Record profit for Royal Greenland in 2019, key investments continue

Published on
April 30, 2020

Nuuk, Greenland-based wild-caught seafood supplier Royal Greenland AS achieved record profits before tax of DKK 404 million (USD 58.9 million, EUR 54.2 million) in 2019.

While this was boosted by the sale of the two trawlers, Sisimiut and Qaqqatsiaq, for a total DKK 141 million (USD 20.6 million, EUR 18.9 million), the company said the ordinary operating profit was still the best in its history.

According to the company’s annual report for 2019, turnover increased by 3 percent to DKK 5.3 billion (USD 733.1 million, EUR 711 million), while its core activities “continued to develop positively” in line with its “North Atlantic Champion” strategy to constitute 77 percent of turnover, compared to 41 percent six years ago.

Markets in Asia and North America continued to grow in 2019, and together accounted for 44 percent of Royal Greenland’s turnover.

Sales to Asia amounted to DKK 1.8 billion (USD 262.5 million, EUR 241.4 million), equivalent to 34 percent of turnover. Five years ago, this share was 23 percent. Turnover in Asia grew by 13 percent, with the Chinese market making particularly good progress. The main products supplied to China were shell-on prawns and Greenland halibut, but there were also significant sales of cod, snow crab, and cooked and peeled prawns.

Turnover from the North American market increased by more than 60 percent to exceed DKK 551 million (USD 80.4 million, EUR 73.9 million). The increase is primarily related to Royal Greenland’s takeover of Canadian snow crab producer A&L Seafoods, although the turnover of other products also increased.

Additionally, a sales company in Boston was established to sell further along the value chain – to foodservice distributors and retail customers.

Earnings from European markets, meanwhile, decreased to less than DKK 1.7 billion (USD 248 million, EUR 227.9 million) last year, with the decline attributed to the discontinuation of unprofitable orders for retail customers, lower sales of shell-on prawns to Russia, and a reduced supply of cod from inshore fisheries in Greenland.

Its main European markets are Germany, France, the United Kingdom, Italy, Spain, Portugal, and Russia. Together, these markets accounted for 31 percent of turnover.

With sales of DKK 2.1 billion (USD 306.3 million, EUR 281.6 million), Scandinavia accounted for 23 percent of the group's turnover. The region is an important market for sales of prawns, cod, smoked products and breaded products. Last year’s turnover remained at the same level as 2018, with a small improvement in Sweden.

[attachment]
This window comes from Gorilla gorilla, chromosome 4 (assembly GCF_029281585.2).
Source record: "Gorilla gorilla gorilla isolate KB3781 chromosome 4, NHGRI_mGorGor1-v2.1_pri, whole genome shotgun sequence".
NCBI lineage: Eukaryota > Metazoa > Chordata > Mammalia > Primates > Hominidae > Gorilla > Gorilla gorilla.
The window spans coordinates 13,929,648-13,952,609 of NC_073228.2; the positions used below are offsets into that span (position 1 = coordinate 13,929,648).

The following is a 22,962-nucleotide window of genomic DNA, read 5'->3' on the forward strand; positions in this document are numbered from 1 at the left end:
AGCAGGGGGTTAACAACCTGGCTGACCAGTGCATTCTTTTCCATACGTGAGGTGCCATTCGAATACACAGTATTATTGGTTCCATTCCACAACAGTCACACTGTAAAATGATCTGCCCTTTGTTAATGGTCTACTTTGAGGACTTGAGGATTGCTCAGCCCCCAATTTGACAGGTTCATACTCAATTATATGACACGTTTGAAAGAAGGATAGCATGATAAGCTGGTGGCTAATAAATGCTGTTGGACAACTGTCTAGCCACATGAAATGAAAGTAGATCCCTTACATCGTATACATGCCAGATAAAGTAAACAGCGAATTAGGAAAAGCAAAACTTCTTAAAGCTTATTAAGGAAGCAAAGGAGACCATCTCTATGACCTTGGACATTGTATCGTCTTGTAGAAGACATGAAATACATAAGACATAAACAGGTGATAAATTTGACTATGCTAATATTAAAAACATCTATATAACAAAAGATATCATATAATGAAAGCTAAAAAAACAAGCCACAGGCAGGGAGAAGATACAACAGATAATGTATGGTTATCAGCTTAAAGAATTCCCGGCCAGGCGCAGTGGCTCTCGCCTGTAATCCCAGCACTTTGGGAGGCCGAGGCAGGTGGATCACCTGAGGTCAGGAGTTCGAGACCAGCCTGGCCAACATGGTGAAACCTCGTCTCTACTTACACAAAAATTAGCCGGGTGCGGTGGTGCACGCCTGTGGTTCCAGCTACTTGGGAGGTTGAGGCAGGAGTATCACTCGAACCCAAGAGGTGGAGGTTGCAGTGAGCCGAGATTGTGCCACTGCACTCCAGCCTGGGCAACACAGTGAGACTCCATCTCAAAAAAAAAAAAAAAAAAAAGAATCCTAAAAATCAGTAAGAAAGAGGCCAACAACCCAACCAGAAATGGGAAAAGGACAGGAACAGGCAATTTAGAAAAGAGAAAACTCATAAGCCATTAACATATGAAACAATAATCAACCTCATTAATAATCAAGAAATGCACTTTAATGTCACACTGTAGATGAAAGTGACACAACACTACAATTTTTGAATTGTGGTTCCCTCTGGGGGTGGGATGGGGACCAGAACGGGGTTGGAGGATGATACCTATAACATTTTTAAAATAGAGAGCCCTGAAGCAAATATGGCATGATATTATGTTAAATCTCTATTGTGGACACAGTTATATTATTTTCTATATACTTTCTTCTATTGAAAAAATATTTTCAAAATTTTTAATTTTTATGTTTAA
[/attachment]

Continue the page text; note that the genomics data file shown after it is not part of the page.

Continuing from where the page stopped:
With regards to investments, to replace the sold trawlers Sisimiut and Qaqqatsiaq, Royal Greenland took delivery of new Sisimiut in June 2019 and Avataq in December. A third trawler, to replace the prawn trawler Nataarnaq, is being built at the same yard as the first two, with expected delivery in 2021.

On the factory side, the upgrading of facilities – particularly in northern Greenland – has been maintained in order to strengthen inshore activity. In Newfoundland, Canada, a factory for the production of live lobster has been established, while Nova Scotia-based A&L Seafoods is strengthening the group’s position in the snow crab sector. It also recently entered into a joint-venture with a company in Chile to strengthen its crab activities.

The report also highlighted that in December, Royal Greenland signed an agreement with Chinese company Beiyang Jiamei Seafood to acquire 20 percent of the Qingdao business. The two have worked closely together for a number of years, utilizing Beiyang Jiamei’s local market and online trading expertise. One of main aims of the deal is to strengthen Royal Greenland’s brand on digital platforms.

Looking ahead, the report states that “the fundamental expectations of 2020 are continued positive development in both fisheries and sales of our wild-caught high-quality products.” It also anticipates that turnover will be at the 2019 level, but with higher earnings before extraordinary items.

“The course of the global economy, including Brexit, and a possible trade war between the U.S.A. and China, or between the U.S.A. and Europe, and not least the outbreak of coronavirus, are key uncertainties,” the company stated

It added that while COVID-19 will affect the group to a “significant extent,” further quantification of the impact was not yet possible.

“The situation is being monitored closely, and we are taking all of the measures necessary to minimise the effect, so that Royal Greenland can be in as strong a position as possible on the other side of this crisis,” the company said.

Royal Greenland will hold its annual general meeting on 13 May, 2020, at its head office in Nuuk.

Photo courtesy of Royal Greenland

Contributing Editor reporting from London, UK

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